The Shared Decision Making Continuum

Division of Pediatric Critical Care Medicine, and Clinical and Translational Science Center, University of California, Davis, Sacramento, CA 95817, USA.
JAMA The Journal of the American Medical Association (Impact Factor: 35.29). 08/2010; 304(8):903-4. DOI: 10.1001/jama.2010.1208
Source: PubMed
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Available from: Alexander A Kon, Jan 23, 2015
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    • "It's hard to imagine an ethical argument against these principles, but one common misconception is that collaborating with patients creates the risk of their making decisions that are detrimental to their health and well-being[6]. But collaboration, by its very nature, means that patients and families don't make decisions in a vacuum, without the input of clinicians; shared decision making is a continuum[7], not an all-or-nothing proposition. We suggest that clinicians and health care organizations can apply Pine and Gilmore's prescription of creating an exceptional experience of care by partnering with patients and families to redesign care and can do so in a way that increases value by simultaneously improving clinical outcomes and decreasing costs. "

    Full-text · Article · Feb 2016
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    • "There are two general opinions regarding how SDM should be defined. One view is that SDM is a continuum of approaches that includes a broad range of models in which clinicians and patients and/or families share in decision making (Kon 2010). Data demonstrate that patient and family preferences for their own role in decision making and the role of the clinician vary significantly (Johnson et al. 2011;Madrigal et al. 2012). "

    Full-text · Article · Jan 2016 · The American Journal of Bioethics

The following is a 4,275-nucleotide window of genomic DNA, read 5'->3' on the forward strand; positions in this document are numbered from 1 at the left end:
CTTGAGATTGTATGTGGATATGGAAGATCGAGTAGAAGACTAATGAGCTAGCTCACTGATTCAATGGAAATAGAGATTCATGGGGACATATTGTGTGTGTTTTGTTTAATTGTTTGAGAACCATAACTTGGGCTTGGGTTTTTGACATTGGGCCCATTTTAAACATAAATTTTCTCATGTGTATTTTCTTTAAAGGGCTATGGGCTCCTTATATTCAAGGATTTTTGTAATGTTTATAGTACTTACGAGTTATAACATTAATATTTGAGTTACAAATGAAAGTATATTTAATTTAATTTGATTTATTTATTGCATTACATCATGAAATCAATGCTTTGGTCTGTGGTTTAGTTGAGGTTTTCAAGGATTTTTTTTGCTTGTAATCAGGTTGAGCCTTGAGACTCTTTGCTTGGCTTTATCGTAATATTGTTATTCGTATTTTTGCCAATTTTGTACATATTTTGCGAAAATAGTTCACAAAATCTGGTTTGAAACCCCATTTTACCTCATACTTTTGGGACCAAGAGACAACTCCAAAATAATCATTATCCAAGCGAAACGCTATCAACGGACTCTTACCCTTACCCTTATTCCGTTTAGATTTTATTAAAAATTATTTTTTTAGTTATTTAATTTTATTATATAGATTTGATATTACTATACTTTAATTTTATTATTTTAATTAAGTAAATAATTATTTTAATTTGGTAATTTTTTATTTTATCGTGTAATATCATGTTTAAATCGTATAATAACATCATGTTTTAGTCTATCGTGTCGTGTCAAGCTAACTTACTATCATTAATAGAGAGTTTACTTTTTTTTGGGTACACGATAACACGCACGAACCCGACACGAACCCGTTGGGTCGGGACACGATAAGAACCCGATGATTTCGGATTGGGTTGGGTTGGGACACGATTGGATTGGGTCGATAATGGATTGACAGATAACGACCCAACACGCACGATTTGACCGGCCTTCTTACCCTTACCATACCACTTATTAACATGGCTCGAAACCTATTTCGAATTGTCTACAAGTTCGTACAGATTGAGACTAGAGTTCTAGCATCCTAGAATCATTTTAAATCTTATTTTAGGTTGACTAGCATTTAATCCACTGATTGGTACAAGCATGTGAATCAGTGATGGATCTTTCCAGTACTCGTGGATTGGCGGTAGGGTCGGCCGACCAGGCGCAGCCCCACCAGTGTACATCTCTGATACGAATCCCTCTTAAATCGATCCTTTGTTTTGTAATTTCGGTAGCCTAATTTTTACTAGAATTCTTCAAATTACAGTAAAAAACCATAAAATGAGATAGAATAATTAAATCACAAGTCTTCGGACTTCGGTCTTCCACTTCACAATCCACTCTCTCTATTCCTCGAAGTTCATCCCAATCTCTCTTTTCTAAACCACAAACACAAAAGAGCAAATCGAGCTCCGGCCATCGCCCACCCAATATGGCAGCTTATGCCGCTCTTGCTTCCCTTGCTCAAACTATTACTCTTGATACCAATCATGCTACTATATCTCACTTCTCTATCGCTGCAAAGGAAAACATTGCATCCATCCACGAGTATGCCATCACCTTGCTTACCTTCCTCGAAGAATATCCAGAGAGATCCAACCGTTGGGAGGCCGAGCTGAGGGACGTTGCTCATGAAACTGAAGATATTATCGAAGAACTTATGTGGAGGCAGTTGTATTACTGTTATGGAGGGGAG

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    • "Many patients want to decide in partnership with healthcare providers, and sometimes they prefer that physicians decide for them. During the last decade, shared decision-making has been considered to be the ideal doctorepatient relationship [5] [6]: physicians are expected to ask patients about their goals of care and their values, and then engage in deciding with them the intervention which most closely matches those goals. "
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    ABSTRACT: The ethics of neonatal research are complex because vulnerable new parents are asked to provide consent on behalf of their fragile baby. Whereas clinical neonatal care has evolved to value personalized and shared decision-making, the goal of research ethics is still to standardize the informed consent process and make it as complete and thorough as possible. Ethicists, lawyers and physicians have shaped the field of research ethics and consent for research. The goal of detailed informed consent is to protect participants from harm, but procedures were developed without input from the principal stakeholders: ex-neonatal intensive care unit parents/patients. Empirical investigations examining patient and parental perspectives on research and research ethics are lacking. Rigorous investigations are needed to determine how parents of sick neonates want their families to be protected, knowing that a lack of research is also harmful. Large randomized controlled multicenter trials will always be needed to improve neonatal outcomes. These trials are costly and time-consuming. Currently, the way in which research is funded and regulated and the way in which academic merit is recognized lead to inefficiency and a waste of precious resources. Following a review of the history of research ethics, this article examines and discusses the ethics of research in neonatology. In addition, challenges and opportunities are identified and ideas for future investigations are proposed.
    Full-text · Article · Oct 2015 · Seminars in Fetal and Neonatal Medicine
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